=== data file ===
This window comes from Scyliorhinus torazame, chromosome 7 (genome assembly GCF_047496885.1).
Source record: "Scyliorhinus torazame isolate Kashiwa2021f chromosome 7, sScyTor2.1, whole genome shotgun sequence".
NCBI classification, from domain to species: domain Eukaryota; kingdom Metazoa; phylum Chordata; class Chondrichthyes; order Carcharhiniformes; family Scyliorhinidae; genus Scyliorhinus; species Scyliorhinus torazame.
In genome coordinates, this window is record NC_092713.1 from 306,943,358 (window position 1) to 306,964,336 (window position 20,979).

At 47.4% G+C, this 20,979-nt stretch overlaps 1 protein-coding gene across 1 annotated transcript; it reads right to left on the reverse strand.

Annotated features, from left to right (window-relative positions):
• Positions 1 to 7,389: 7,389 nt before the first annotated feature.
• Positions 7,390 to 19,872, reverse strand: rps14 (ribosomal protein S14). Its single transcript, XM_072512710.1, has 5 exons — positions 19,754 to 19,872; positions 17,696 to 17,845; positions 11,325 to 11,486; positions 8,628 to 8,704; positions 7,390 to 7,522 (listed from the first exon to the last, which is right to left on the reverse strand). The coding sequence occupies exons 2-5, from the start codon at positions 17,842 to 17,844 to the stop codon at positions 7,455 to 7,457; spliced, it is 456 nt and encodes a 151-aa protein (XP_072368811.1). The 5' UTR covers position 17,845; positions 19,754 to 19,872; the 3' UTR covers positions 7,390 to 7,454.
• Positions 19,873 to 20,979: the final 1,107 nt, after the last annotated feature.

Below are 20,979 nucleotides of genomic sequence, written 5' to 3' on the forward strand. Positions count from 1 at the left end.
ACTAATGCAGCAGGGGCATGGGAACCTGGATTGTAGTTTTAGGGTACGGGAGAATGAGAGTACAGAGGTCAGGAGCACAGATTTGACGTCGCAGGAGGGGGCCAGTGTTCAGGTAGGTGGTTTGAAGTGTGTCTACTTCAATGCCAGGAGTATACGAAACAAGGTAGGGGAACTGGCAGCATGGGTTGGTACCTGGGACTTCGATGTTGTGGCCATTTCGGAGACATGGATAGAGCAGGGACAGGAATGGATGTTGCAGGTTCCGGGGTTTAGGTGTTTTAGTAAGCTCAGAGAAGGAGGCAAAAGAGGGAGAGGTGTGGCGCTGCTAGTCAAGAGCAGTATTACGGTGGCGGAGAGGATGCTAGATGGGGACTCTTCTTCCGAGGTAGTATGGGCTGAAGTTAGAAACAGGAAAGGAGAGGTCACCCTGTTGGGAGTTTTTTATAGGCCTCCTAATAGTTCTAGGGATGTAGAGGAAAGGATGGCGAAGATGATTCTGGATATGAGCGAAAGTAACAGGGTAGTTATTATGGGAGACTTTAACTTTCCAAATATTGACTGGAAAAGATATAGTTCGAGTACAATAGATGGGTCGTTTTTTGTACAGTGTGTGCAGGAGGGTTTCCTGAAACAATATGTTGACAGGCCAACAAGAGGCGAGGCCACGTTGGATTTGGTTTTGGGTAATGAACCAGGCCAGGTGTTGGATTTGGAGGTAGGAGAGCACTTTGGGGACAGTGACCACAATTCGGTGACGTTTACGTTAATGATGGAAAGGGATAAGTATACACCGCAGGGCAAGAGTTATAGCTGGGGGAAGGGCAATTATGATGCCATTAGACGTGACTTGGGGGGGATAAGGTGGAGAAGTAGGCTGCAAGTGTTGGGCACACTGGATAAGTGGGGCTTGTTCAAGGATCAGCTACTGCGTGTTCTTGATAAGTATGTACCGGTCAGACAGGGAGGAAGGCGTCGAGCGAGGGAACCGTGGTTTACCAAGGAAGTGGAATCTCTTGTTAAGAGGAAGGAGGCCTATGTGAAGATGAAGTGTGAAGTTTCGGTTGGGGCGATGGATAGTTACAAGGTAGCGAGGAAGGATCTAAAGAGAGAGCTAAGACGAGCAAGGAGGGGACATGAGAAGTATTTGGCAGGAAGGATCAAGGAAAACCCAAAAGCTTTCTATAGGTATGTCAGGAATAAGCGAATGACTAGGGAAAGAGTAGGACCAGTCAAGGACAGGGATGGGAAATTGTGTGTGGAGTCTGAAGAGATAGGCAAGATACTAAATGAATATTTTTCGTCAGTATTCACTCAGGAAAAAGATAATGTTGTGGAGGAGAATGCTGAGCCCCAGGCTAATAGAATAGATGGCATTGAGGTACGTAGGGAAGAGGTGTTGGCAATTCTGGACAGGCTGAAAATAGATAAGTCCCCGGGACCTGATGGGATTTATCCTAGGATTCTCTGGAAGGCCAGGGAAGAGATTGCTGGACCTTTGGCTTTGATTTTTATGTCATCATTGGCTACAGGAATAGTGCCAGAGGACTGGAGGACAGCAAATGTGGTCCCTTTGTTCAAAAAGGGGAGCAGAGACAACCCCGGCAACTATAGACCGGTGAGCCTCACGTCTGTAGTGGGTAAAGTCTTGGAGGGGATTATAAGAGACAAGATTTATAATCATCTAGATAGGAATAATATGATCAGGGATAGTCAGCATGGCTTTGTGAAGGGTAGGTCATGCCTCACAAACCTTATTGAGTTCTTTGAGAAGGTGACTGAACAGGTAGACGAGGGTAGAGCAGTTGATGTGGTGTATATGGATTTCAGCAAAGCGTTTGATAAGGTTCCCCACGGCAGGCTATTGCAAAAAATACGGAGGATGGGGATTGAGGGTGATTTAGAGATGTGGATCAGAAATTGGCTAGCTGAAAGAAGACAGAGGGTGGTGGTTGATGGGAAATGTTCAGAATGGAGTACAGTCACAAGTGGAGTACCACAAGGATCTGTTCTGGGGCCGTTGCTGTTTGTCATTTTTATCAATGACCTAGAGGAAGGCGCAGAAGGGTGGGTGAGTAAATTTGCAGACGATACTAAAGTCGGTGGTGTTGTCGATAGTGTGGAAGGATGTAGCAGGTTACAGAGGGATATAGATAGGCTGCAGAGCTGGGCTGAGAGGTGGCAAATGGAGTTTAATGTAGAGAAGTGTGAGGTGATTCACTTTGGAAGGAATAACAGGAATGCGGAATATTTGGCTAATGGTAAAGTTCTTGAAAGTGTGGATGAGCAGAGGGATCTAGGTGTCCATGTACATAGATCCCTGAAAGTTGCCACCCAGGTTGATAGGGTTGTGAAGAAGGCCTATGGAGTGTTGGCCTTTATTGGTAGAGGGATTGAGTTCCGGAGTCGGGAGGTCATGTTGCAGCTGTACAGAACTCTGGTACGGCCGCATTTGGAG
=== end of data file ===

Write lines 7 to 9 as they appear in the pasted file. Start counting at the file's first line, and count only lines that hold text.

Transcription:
• Positions 1 to 7,389: 7,389 nt before the first annotated feature.
• Positions 7,390 to 19,872, reverse strand: rps14 (ribosomal protein S14). Its single transcript, XM_072512710.1, has 5 exons — positions 19,754 to 19,872; positions 17,696 to 17,845; positions 11,325 to 11,486; positions 8,628 to 8,704; positions 7,390 to 7,522 (listed from the first exon to the last, which is right to left on the reverse strand). The coding sequence occupies exons 2-5, from the start codon at positions 17,842 to 17,844 to the stop codon at positions 7,455 to 7,457; spliced, it is 456 nt and encodes a 151-aa protein (XP_072368811.1). The 5' UTR covers position 17,845; positions 19,754 to 19,872; the 3' UTR covers positions 7,390 to 7,454.
• Positions 19,873 to 20,979: the final 1,107 nt, after the last annotated feature.